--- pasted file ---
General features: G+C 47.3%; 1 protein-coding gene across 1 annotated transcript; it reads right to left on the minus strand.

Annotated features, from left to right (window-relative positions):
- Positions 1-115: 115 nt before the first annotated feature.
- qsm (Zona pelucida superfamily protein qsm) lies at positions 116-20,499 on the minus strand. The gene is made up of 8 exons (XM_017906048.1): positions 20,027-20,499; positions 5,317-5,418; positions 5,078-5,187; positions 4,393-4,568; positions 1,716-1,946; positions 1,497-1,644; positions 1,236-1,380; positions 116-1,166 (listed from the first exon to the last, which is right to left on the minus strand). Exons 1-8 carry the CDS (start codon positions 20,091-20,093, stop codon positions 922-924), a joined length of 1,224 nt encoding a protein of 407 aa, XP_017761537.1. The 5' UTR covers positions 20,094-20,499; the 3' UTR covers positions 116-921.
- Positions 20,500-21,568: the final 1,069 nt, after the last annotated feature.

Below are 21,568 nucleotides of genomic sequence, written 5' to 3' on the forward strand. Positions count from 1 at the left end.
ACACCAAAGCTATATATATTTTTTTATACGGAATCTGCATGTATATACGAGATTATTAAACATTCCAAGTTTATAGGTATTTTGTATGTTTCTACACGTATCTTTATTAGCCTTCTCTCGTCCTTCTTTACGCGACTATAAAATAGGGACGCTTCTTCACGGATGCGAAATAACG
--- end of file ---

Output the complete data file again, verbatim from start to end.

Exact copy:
General features: G+C 47.3%; 1 protein-coding gene across 1 annotated transcript; it reads right to left on the minus strand.

Annotated features, from left to right (window-relative positions):
- Positions 1-115: 115 nt before the first annotated feature.
- qsm (Zona pelucida superfamily protein qsm) lies at positions 116-20,499 on the minus strand. The gene is made up of 8 exons (XM_017906048.1): positions 20,027-20,499; positions 5,317-5,418; positions 5,078-5,187; positions 4,393-4,568; positions 1,716-1,946; positions 1,497-1,644; positions 1,236-1,380; positions 116-1,166 (listed from the first exon to the last, which is right to left on the minus strand). Exons 1-8 carry the CDS (start codon positions 20,091-20,093, stop codon positions 922-924), a joined length of 1,224 nt encoding a protein of 407 aa, XP_017761537.1. The 5' UTR covers positions 20,094-20,499; the 3' UTR covers positions 116-921.
- Positions 20,500-21,568: the final 1,069 nt, after the last annotated feature.

Below are 21,568 nucleotides of genomic sequence, written 5' to 3' on the forward strand. Positions count from 1 at the left end.
ACACCAAAGCTATATATATTTTTTTATACGGAATCTGCATGTATATACGAGATTATTAAACATTCCAAGTTTATAGGTATTTTGTATGTTTCTACACGTATCTTTATTAGCCTTCTCTCGTCCTTCTTTACGCGACTATAAAATAGGGACGCTTCTTCACGGATGCGAAATAACG